Tzipora (Tzipi) Livni was born in 1958 in Tel Aviv to Eitan and Sarah Livni. Her father was head of operations for the Jewish resistance movement the Irgun, and was later named a Likud minister in Menachem Begin's government.
Livni served as a lieutenant in the IDF and followed by serving as a Mossad officer between 1980 and 1984. A graduate of the Bar-Ilan University Faculty of Law, she specialized in labor laws.
In 1996 she was named director of the Government Corporate Authority. In 1999 she was elected to the 15th Knesset on the Likud's list and named member of the Knesset's Constitution, Law and Justice Committee and the Ministerial Committee for the advancement of women in Israel.
With the forming of the unity government in 2001, Livni was named minister of regional development, but step down; later to be named agricultural minister.
The 16th Knesset saw then-Prime Minister Ariel Sharon name Livni minister of immigrant absorption. In late 2004, she also served as housing and construction minister for a few months.
In 2004, Livni was honored by the Movement for Quality Government in Israel, which named her one of its Knights of Governance for that year.
Two of the world's most influential women. Livni with US Secretary of State Condoleezza Rice (Photo: AP)
In early 2005 Livni was named justice minister and in November of that year she followed Ariel Sharon, left the Likud and joined Kadima. In January of 2006 she was named foreign minister by then-acting Prime Minister Ehud Olmert, and in May 2006, after Kadima won the 2006 elections, she reassumed her position as foreign minister and was also named locum-tenens of the prime minister.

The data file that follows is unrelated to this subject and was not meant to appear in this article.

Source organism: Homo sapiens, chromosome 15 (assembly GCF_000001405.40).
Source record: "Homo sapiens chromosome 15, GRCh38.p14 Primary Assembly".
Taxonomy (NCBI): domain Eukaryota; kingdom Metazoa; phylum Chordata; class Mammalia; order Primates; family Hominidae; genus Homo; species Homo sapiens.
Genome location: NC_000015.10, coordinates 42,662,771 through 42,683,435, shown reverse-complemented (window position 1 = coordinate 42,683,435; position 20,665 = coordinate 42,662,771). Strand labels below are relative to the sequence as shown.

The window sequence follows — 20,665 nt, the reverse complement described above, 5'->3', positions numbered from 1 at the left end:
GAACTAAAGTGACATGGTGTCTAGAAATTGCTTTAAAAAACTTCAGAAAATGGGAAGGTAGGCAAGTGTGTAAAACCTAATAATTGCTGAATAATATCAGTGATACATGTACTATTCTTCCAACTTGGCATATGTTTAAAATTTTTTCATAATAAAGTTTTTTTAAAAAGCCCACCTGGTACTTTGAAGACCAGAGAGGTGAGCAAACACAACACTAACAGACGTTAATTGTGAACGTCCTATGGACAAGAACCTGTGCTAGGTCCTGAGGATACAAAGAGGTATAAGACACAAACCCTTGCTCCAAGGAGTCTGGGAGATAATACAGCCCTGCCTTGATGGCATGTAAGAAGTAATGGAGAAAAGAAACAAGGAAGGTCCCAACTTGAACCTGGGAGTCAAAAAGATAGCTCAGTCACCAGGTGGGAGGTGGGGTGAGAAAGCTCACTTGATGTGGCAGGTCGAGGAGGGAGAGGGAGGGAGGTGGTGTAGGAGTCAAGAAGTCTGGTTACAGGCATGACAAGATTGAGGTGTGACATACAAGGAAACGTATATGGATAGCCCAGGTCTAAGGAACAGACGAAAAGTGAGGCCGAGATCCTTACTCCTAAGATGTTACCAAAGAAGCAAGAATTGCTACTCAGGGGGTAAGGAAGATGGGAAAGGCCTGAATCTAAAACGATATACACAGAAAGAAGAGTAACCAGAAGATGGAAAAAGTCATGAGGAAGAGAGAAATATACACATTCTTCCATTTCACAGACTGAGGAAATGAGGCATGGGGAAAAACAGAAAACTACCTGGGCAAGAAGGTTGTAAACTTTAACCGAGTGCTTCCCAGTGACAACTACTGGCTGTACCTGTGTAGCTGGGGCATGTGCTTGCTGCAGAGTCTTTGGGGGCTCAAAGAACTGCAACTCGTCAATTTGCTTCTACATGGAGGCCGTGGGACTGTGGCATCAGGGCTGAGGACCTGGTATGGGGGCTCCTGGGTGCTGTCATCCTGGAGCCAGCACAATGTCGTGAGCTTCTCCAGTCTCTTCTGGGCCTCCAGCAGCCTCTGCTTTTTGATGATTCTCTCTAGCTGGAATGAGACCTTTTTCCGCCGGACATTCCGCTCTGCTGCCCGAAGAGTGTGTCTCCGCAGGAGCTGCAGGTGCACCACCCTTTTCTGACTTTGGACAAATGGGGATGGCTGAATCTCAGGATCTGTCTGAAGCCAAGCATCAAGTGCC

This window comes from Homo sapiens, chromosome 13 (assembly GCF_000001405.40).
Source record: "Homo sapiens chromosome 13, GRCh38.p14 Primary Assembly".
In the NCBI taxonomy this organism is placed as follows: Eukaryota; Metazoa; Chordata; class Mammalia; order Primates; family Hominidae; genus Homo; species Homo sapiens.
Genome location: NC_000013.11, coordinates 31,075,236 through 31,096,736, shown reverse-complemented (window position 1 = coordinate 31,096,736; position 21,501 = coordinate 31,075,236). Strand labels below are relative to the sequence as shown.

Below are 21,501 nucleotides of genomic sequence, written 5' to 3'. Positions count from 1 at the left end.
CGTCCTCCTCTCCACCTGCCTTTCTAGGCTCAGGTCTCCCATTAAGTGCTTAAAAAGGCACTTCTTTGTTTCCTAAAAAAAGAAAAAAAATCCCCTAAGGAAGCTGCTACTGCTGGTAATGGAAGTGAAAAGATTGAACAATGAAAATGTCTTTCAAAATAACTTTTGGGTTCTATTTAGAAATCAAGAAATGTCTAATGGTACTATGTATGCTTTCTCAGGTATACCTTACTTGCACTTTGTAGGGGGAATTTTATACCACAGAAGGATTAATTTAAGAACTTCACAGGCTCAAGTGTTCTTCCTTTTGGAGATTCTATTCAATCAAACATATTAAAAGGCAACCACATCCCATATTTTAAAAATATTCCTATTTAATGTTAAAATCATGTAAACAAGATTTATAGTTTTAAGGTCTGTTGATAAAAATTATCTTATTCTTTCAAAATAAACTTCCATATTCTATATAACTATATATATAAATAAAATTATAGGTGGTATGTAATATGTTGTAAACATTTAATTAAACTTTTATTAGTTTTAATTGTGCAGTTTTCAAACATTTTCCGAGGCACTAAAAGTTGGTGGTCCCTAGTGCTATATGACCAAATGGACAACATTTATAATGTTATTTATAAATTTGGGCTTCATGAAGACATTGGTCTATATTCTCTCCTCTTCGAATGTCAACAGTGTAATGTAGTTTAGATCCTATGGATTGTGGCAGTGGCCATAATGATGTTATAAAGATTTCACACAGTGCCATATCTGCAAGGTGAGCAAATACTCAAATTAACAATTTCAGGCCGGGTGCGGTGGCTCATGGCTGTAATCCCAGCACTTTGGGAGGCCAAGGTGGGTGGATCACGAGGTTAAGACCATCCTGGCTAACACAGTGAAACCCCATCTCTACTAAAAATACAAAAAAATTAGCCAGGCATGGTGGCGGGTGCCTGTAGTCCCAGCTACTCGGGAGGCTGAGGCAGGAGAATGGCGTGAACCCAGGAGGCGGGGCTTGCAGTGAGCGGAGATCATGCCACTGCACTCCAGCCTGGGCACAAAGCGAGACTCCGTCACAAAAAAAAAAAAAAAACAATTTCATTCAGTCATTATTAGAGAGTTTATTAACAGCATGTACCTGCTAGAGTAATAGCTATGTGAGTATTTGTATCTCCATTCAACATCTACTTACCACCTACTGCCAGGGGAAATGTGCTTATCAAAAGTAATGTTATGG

In September 2008, Livni replaced Olmert as Kadima chairwoman following a narrow victory in the party's primary elections.
In the 2009 elections, Kadima won the largest number of Knesset seats - 28 - but decided not to join the government after President Shimon Peres tasked Benjamin Netanyahu with forming the new coalition. Livni then assumed the role of opposition leader.
Voted one of Time Magazine's 100 most influential people for 2007, Livni is the second woman to be named foreign minister of Israel. Golda Meir served as the first woman holding the title from 1956 to 1966.
In March 2012, Livni lost her second bid for the Kadima chairmanship to Shaul Mofaz. Her Hatnua party won six mandates in the January 2013 elections, and she currently serves as justice minister in Israel's 33rd government.
Livni is married to Naftali Spitzer and has two children, Omri and Yuval.